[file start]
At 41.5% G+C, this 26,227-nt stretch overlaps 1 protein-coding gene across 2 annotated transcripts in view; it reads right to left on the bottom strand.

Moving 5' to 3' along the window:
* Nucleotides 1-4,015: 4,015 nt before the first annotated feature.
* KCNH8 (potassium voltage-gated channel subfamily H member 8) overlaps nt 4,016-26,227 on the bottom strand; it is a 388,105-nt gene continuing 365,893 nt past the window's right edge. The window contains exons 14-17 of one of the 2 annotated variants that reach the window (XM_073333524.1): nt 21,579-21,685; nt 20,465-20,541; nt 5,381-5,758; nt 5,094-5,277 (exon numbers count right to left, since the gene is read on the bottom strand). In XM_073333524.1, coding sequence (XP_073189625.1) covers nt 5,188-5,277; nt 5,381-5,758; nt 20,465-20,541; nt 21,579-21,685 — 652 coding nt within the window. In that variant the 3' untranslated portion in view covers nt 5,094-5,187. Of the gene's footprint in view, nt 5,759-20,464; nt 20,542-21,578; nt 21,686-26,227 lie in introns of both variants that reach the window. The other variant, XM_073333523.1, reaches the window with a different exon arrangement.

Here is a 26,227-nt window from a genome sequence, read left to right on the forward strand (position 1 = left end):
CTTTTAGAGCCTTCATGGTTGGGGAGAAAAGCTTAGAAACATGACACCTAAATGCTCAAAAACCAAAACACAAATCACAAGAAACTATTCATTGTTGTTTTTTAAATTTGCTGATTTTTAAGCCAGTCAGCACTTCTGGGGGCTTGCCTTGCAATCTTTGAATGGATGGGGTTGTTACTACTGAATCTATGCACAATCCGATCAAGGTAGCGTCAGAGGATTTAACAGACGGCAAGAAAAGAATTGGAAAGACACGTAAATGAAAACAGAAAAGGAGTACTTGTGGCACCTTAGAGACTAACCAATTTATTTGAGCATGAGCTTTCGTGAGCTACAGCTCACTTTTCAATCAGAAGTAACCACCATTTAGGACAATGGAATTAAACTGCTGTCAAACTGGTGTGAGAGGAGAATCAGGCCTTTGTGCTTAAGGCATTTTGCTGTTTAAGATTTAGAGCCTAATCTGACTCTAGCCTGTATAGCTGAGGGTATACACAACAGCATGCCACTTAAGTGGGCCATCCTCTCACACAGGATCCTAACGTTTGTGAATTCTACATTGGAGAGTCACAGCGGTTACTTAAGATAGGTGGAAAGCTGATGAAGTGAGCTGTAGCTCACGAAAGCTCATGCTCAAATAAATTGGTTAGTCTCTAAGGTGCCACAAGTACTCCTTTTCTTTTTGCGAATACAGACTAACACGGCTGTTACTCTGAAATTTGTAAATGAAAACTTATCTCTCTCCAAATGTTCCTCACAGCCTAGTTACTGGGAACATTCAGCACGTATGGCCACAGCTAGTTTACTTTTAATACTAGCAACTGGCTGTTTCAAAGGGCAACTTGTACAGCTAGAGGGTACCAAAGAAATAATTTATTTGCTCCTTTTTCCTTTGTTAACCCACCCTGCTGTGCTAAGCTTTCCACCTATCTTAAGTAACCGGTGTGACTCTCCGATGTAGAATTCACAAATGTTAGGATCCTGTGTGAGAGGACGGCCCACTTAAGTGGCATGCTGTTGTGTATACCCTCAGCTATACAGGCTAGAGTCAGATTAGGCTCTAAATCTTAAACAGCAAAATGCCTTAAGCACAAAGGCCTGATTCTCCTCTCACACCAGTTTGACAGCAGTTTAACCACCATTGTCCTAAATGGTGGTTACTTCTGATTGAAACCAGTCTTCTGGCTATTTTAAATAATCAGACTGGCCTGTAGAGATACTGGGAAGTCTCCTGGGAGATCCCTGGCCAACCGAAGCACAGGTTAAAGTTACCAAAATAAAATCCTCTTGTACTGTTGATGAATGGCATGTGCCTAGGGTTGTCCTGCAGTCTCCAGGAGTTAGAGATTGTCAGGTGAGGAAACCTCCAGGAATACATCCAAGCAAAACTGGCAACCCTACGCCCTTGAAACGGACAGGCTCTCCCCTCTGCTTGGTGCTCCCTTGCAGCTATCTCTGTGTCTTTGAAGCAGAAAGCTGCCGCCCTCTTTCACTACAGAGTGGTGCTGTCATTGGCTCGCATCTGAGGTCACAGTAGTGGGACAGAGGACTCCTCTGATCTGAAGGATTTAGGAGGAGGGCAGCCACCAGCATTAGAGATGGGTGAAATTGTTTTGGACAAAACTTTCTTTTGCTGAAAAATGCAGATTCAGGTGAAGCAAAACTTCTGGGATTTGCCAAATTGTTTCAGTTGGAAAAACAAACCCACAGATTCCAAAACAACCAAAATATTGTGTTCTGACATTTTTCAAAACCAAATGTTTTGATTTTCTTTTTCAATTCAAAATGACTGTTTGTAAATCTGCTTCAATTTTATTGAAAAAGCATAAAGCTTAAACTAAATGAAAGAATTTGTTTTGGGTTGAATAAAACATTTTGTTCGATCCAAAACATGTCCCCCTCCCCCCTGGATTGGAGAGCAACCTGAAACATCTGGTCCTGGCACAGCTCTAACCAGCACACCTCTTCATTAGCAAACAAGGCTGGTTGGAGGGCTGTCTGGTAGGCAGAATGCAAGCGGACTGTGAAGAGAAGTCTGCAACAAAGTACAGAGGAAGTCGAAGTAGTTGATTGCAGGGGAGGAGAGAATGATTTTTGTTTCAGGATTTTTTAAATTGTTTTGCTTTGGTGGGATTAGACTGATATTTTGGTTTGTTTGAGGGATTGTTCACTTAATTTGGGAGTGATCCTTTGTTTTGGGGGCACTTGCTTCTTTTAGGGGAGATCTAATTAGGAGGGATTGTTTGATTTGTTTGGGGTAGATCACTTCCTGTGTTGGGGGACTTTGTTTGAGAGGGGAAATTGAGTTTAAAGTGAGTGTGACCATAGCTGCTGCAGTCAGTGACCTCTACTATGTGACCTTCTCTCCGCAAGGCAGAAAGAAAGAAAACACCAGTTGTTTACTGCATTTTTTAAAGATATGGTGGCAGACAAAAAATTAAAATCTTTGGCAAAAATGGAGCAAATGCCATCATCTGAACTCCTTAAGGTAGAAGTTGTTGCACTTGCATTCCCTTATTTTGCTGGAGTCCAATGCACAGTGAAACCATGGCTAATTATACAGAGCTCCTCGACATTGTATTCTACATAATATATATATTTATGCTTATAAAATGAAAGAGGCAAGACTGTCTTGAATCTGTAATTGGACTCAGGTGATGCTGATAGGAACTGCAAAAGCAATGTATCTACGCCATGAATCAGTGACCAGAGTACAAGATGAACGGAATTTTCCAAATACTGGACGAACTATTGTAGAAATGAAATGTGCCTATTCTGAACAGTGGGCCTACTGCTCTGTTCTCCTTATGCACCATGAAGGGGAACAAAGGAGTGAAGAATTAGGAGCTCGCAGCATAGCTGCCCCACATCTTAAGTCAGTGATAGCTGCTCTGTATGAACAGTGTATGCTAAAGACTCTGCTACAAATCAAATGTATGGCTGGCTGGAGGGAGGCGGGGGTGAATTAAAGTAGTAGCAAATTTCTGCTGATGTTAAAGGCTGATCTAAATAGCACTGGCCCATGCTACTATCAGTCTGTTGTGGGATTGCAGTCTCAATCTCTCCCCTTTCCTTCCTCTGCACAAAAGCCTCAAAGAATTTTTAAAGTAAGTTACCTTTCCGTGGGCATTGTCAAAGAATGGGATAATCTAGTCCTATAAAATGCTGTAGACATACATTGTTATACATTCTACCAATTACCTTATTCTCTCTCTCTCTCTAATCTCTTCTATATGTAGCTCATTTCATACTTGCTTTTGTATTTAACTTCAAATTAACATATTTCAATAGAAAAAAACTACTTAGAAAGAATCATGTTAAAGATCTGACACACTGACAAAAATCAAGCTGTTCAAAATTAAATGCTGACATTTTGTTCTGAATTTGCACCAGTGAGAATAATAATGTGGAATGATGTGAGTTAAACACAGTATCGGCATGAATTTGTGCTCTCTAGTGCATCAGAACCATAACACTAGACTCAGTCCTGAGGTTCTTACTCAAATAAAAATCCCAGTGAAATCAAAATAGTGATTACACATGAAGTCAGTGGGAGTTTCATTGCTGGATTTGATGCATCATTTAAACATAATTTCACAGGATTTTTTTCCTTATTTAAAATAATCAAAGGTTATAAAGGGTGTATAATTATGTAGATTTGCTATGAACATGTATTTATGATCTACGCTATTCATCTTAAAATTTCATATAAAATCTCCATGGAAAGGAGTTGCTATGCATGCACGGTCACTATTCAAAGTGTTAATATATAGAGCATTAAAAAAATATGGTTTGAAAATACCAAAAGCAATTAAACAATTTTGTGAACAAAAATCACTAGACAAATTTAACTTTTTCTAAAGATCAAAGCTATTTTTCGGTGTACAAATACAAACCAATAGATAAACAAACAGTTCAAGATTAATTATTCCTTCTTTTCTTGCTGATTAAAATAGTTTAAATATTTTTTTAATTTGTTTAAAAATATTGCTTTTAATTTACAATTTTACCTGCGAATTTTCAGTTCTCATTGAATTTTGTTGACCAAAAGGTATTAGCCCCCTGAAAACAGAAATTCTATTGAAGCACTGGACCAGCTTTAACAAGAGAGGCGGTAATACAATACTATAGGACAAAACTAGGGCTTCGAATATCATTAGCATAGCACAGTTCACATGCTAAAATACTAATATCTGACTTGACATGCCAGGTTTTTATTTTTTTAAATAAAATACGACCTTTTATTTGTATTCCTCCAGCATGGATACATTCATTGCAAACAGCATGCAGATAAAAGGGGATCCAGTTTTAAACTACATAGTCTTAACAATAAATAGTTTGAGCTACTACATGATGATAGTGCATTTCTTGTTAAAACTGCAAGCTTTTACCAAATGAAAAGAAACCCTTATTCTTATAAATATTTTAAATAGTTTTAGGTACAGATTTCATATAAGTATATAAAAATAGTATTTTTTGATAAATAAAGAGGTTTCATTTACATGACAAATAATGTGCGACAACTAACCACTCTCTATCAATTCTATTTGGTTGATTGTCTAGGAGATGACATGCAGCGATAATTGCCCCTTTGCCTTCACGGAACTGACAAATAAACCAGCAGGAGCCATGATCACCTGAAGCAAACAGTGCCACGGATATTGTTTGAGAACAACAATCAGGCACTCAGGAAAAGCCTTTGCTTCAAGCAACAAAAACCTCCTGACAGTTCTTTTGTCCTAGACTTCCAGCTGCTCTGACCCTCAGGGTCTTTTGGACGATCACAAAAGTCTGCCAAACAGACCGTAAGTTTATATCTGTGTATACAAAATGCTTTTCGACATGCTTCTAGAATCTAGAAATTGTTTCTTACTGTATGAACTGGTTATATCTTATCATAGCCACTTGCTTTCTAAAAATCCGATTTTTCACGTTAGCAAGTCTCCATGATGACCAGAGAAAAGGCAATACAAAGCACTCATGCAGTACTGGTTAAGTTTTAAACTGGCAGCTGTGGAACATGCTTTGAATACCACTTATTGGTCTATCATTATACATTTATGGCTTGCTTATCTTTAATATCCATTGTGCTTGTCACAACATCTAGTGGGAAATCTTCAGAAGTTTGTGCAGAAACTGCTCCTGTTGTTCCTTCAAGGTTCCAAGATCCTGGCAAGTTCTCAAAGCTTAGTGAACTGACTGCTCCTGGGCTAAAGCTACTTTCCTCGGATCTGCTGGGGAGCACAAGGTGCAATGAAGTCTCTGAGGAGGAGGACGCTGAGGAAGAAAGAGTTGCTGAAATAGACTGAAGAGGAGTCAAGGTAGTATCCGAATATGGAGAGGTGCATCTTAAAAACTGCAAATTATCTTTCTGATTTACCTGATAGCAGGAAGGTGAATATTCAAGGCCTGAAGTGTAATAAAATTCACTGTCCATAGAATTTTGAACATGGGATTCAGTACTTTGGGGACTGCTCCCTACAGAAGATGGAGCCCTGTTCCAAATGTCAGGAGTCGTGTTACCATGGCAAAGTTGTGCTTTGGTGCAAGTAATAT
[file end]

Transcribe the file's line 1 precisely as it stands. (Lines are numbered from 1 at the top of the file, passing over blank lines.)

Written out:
At 41.5% G+C, this 26,227-nt stretch overlaps 1 protein-coding gene across 2 annotated transcripts in view; it reads right to left on the bottom strand.